Welcome to the WWII Forums! Log in or Sign up to interact with the community.

693rd Field Artillery Battalion

Discussion in 'Information Requests' started by 693FA, Dec 27, 2010.

  1. Michael Murray

    Michael Murray New Member

    Joined:
    Nov 10, 2017
    Messages:
    7
    Likes Received:
    1
    Great. Thank you. I didn’t realize that this worked between states. I thought they only did that within the State system.
     
  2. Michael Murray

    Michael Murray New Member

    Joined:
    Nov 10, 2017
    Messages:
    7
    Likes Received:
    1
    Back of photo says “693rd F.A. Disp. St. Wolfgang A10CAC88-7309-4A14-AEAB-77A29332D25A.jpeg
     
    693FA likes this.
  3. 693FA

    693FA Member

    Joined:
    Jan 28, 2010
    Messages:
    507
    Likes Received:
    57
    Michael,
    I do not know of any digital copies, the first one I found and then saw in person was at the Ft. Sill library. You could try the program mentioned by Natman, I never have done that. If all fails I managed to get a copy after years of digging and luck on ebay if your looking for something specific I can check my copy of the book and try to get you what you request.
    Regards
    Clint
     
  4. Alpha 13

    Alpha 13 New Member

    Joined:
    Jan 3, 2018
    Messages:
    1
    Likes Received:
    1
    Hello,

    I just found this site. My late Father was with A Battery 693rd Field Artillery Battalion from Normandy to Salzburg Austria. The 693rd was attached to many divisions, the 90th ID, the 79th ID, the 44th ID, the 45th ID, the 42nd ID, the 3rd ID, it was in combat I believe for 278 days. My Father brought the Unit History book back with him after the war, about 10 years ago it was misplaced here at the house, which really pissed me off. History of a family members exploits just disappeared. My Dad would tell me some hairy stories about the Winter of 44-45 in the Vosges mountains, Rimling, Hageneau, Bitche France and the Rhine River at Worms guarding a Bailey Bridge with 500 lb bombs being used as the demo charges to be blown if/when the Germans counter attacked the bridge head. Alsace Lorraine was the second Battle of the Bulge that gets very little attention as to what it was all about and how the Germans were defeated.

    When I was stationed in West Germany as an Infantryman in the 70's and again in the 80's I went and visited the areas above at the same time of year in December .Everything was still there, the pillboxes, the monstrous "Citadel" at Bitche, the open fields where countless American and German tanks had been knocked out during the back and forth battles. It wasn't pleasant, cold, wet and miserable and I had the luxury to drive away and get out of the weather, something the soldiers of 44-45 did not have.

    My Dad died in 1990 relatively still young at 65 (massive heat attack in his sleep), the internet was not around then, I think my Dad would be pleased to know that this site exists and the history of the 693rd FA can be found.
     
    TD-Tommy776 likes this.
  5. LRusso216

    LRusso216 Graybeard Staff Member Patron  

    Joined:
    Jan 5, 2009
    Messages:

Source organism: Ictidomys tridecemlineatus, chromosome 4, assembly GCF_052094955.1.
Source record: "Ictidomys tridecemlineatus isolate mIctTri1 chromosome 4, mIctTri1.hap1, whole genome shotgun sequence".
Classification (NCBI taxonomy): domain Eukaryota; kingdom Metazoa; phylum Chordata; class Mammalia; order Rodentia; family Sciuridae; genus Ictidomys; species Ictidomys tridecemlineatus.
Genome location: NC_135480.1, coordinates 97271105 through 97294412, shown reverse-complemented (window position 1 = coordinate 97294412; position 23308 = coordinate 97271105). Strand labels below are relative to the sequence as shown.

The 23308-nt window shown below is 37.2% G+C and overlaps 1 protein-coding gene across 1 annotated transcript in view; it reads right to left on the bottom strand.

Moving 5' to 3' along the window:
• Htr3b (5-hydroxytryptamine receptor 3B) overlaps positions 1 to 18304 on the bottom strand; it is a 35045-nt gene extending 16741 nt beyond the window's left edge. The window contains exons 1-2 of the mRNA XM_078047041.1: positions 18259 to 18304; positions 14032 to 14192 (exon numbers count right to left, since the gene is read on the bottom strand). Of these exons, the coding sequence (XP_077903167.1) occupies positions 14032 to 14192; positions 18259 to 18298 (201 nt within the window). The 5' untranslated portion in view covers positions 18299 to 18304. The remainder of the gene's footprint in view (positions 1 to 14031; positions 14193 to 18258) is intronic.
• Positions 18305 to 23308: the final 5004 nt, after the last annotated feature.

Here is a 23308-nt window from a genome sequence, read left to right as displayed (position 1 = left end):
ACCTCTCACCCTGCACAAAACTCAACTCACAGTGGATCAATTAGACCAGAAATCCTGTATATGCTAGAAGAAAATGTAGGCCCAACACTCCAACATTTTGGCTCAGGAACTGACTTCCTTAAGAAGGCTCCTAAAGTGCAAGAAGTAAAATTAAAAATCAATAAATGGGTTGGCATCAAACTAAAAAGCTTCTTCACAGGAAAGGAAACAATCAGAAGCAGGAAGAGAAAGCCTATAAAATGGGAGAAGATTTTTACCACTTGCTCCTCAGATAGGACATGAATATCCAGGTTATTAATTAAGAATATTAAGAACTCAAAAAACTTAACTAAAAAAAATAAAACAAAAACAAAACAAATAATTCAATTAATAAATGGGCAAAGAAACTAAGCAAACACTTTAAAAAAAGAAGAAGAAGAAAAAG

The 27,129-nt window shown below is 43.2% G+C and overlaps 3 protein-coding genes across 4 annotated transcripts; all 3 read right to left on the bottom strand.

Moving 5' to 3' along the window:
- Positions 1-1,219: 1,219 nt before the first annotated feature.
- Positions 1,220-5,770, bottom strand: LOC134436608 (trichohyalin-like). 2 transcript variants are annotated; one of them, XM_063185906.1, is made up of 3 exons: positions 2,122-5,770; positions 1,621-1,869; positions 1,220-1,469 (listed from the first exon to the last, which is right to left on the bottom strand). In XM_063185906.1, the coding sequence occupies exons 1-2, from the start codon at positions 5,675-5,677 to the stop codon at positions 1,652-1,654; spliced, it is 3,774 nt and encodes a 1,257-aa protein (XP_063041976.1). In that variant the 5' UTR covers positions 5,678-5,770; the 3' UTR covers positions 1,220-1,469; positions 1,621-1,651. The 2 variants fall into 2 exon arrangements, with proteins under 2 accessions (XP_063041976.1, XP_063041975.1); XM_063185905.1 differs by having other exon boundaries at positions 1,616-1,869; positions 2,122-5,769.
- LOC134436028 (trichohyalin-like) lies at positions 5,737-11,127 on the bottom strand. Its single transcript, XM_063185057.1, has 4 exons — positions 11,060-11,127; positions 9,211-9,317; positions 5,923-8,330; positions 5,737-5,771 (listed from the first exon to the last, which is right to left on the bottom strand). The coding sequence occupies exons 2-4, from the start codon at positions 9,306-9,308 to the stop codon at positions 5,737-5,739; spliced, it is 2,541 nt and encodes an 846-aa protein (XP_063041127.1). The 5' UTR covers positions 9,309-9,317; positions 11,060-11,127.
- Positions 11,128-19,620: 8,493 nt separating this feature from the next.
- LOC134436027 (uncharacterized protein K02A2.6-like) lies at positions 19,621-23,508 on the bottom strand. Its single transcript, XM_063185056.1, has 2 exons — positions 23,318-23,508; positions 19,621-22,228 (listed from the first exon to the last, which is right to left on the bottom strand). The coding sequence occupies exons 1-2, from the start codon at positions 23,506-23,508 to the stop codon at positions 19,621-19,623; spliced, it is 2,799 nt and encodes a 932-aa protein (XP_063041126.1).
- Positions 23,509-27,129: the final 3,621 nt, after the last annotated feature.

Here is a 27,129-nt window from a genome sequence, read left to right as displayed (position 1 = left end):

13,779
    Likes Received:
    2,274
    Location:
    Pennsylvania
    Nice to hear from you Alpha. Unfortunately I have not been able to find a copy of On the Way. You might have better luck than I did, but the best hope is an Inter-Library Loan for the book. I agree that your father would be pleased that this site exists, and not just for the 693rd. There is a wealth of knowledge here that we can all share.
     
  6. Son of Johnny

    Son of Johnny New Member

    Joined:
    Mar 3, 2018
    Messages:
    1
    Likes Received:
    0
    Like Alpha 13 I just found this site. I'm in preparation for a trip to the D-Day beaches and as part of the preparation I opened my father's copy of "On the Way" to see if there are any clues as to how to follow his route after his landing at Utah on 7/14/44. Inserted within the yearbook is a copy of is a 14"X28" color campaign map titled "Advance of Six Hundred Ninety-Third Field Artillery Battalion, England to Austria" which shows the day-to-day route of the battalion from the Utah landing to Salzburg, so the map coupled with some descriptions in the text of the yearbook I can do a rudimentary itinerary. Unfortunately my trip will allow me only enough time to tour the beaches, Ste. Marie Eglise and its environs. I would appreciate it if anyone who has toured this area can provide information about how or what I can see that pertains to the 693rd in this vicinity.
     
  7. James L Edinger

    James L Edinger New Member

    Joined:
    May 18, 2018
    Messages:
    1
    Likes Received:
    0
    I am a new member and don't know how this really works yet. I will try the inter-library route but I was hoping someone had a copy of On the Way that they may sell or copy. My dad was in the battalion I'm sure and I remember his copy of this book. Any additional info on this unit would be appreciated. I have a photo that I will try to post. Let me know if I am violating protocol.
     
  8. john p Beare

    john p Beare New Member

    Joined:
    Nov 4, 2019
    Messages:
    1
    Likes Received:
    0
    My father Paul Edward Beare,M.D. was part of the field hospital ofthe 693rd Fa Bn and was in Saltzberg and St. Wolfgang am See during and at the end of the war. He has a picture of the same dog "Doc" ! Any one have any further info??
     

Share This Page